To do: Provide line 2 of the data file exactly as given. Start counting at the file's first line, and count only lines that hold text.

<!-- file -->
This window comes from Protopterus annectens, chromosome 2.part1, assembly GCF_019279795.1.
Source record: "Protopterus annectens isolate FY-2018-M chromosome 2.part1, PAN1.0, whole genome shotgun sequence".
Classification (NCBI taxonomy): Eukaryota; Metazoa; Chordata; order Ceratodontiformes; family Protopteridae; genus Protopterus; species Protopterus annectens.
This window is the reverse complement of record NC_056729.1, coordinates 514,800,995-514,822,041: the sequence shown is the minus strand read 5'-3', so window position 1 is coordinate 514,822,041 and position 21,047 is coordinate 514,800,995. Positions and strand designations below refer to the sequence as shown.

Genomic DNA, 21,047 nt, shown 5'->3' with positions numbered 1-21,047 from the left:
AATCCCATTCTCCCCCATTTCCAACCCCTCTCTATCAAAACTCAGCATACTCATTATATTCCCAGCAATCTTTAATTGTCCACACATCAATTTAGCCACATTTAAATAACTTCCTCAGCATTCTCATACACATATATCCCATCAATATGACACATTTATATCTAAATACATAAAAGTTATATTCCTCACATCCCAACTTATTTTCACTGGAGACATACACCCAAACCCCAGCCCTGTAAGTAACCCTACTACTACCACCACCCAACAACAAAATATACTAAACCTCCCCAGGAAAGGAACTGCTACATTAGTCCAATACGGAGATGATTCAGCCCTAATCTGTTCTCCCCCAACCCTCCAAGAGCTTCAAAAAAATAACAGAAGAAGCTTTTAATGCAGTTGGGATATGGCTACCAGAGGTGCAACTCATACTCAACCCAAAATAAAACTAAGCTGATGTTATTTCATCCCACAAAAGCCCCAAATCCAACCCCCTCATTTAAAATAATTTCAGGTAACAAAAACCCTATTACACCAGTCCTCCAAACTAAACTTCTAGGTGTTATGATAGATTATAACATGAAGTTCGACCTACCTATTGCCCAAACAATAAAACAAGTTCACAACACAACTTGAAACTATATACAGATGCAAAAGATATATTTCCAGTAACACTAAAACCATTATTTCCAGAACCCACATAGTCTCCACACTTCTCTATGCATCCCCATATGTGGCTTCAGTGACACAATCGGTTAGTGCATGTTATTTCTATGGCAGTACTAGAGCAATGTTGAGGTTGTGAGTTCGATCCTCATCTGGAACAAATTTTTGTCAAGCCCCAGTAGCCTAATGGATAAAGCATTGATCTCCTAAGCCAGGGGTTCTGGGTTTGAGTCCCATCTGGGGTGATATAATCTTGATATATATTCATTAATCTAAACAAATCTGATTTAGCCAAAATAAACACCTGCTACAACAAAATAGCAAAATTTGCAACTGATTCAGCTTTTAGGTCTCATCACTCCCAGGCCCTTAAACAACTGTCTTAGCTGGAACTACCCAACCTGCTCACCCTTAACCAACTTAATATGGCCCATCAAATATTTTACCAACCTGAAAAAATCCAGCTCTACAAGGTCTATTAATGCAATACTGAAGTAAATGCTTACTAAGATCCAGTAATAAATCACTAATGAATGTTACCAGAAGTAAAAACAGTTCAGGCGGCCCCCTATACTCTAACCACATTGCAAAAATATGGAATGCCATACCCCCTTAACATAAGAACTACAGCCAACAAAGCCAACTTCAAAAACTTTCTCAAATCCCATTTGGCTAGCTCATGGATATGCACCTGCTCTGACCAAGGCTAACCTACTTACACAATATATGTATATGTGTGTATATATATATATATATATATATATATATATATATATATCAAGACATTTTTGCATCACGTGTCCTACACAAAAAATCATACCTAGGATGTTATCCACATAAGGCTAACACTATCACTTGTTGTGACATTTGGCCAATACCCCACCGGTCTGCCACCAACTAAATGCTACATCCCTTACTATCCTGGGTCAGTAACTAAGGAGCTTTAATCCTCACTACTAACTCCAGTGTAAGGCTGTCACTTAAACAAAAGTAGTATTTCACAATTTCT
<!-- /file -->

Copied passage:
Source record: "Protopterus annectens isolate FY-2018-M chromosome 2.part1, PAN1.0, whole genome shotgun sequence".